Researchers through a new study found that allergy sufferers are usually found using the over-the-counter medication to get relief from the symptom of the allergy, but they end up being unhappy with the results.
Researchers for the study published on Monday November 9 at the American Academy of Allergy, Asthma and Immunology (ACAAI) Annual Scientific Meeting in San Antonio gave conclusions after they asked fewer people treat their seasonal allergies with prescription medications.
These patients reported slightly higher levels of satisfaction with these medications, as compared with patients using over-the-counter allergy products, according to study’s findings.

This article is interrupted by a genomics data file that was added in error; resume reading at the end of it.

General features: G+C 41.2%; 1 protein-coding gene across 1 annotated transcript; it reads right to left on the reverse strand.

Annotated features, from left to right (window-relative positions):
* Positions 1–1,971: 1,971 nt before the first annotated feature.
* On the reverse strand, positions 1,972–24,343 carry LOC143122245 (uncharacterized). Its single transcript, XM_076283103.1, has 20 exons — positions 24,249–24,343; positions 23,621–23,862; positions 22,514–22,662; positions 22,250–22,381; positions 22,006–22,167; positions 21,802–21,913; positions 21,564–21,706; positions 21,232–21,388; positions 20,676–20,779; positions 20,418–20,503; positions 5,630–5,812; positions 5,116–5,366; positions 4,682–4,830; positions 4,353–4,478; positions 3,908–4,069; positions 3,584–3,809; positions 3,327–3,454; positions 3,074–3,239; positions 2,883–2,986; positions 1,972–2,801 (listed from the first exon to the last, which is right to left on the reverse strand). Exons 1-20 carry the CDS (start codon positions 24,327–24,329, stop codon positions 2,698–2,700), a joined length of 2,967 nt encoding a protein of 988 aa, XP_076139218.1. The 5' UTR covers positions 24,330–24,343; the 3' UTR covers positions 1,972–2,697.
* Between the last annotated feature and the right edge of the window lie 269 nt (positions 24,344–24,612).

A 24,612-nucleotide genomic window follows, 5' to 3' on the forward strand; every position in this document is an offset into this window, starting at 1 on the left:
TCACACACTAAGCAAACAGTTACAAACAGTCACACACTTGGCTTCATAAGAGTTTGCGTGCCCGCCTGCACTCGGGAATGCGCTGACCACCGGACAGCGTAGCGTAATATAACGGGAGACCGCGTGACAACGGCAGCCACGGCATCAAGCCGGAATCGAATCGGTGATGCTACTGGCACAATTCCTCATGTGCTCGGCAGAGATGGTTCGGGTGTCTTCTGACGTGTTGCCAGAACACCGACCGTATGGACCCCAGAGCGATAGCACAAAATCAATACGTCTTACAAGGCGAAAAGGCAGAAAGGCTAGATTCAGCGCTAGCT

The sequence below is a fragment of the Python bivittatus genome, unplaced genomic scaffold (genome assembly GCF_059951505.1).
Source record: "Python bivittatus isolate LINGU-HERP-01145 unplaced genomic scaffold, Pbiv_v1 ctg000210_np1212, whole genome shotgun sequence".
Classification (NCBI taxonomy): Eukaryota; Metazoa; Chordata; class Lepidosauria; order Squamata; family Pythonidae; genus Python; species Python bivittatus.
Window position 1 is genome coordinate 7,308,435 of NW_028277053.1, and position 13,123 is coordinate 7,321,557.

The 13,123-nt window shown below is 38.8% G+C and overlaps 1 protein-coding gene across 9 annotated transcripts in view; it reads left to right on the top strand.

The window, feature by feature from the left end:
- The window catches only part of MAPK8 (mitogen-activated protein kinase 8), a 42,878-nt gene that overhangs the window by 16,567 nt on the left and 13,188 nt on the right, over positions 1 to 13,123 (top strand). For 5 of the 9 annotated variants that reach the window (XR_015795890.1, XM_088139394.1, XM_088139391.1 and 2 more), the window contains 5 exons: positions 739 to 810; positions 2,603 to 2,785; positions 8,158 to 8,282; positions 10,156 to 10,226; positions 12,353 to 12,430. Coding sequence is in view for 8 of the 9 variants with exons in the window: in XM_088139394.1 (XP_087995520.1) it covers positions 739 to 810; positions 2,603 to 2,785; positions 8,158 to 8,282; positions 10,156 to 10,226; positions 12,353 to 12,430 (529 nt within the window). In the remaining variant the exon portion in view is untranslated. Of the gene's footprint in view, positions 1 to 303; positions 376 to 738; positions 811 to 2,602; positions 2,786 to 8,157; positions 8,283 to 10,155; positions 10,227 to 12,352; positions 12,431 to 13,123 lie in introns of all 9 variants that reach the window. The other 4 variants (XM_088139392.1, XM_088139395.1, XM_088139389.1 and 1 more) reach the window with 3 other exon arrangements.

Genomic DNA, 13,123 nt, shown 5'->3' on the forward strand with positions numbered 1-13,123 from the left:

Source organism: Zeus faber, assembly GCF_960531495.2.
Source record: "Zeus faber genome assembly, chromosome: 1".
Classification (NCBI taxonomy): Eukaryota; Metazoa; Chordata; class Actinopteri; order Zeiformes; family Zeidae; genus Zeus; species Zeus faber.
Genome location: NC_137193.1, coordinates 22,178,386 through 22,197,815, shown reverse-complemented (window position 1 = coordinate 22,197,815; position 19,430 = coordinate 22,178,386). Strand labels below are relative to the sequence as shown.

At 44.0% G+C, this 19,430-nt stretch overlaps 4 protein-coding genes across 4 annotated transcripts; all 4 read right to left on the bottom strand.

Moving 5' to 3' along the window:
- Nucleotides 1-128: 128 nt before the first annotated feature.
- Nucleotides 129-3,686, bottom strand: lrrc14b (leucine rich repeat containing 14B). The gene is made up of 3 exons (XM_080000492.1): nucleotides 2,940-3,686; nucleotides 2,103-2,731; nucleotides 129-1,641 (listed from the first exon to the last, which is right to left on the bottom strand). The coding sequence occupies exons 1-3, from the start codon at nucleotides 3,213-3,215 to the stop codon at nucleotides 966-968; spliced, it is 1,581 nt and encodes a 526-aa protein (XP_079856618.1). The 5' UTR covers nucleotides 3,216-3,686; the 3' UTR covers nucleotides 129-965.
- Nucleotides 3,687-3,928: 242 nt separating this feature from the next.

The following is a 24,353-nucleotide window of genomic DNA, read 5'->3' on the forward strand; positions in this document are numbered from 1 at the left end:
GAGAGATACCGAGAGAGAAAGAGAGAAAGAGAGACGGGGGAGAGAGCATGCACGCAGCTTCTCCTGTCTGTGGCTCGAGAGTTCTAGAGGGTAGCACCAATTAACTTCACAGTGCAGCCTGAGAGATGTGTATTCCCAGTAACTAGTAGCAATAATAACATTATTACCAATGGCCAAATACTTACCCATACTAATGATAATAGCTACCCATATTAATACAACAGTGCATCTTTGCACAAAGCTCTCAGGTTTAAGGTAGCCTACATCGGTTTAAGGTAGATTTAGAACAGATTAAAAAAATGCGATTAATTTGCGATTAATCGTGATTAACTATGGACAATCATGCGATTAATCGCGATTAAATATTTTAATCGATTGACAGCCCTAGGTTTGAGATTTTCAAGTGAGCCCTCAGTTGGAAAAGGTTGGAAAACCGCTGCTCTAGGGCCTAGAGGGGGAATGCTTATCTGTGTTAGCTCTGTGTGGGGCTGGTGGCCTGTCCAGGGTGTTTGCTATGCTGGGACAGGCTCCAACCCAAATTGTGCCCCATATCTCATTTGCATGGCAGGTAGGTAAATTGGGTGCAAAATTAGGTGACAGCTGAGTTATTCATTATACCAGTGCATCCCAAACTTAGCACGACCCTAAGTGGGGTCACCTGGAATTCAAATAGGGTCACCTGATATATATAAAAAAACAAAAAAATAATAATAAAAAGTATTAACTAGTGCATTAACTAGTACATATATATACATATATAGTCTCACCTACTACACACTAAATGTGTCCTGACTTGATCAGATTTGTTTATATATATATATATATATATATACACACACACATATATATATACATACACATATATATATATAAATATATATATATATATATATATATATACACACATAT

Researchers during the study found that 51% of adults who took a prescription allergy pill reported that they had completely satisfied with the drug’s results. On the other hand only 33% of adults who took an allergy pill sold over-the-counter reported this same degree of satisfaction with their treatment.
Study author Dr. Eli Meltzer, a senior associate at Allergy & Asthma Medical Group & Research Center in San Diego, said that 62% of the study participants used over-the–counter allergy products to cope with their symptoms. Meltzer said the data is not surprising and the reason for its high usage is associated with its cost.
The US Food and Drug Administration (FDA) keeps on approving high number of allergy products for sale over-the-counter, Meltzer said.
He also said some health plans, might also be restricting people’s access to prescription allergy medications. Over-the-counter products may prove helpful, but if symptoms are still troublesome, an allergy specialist should be consulted for treatment, Meltzer said.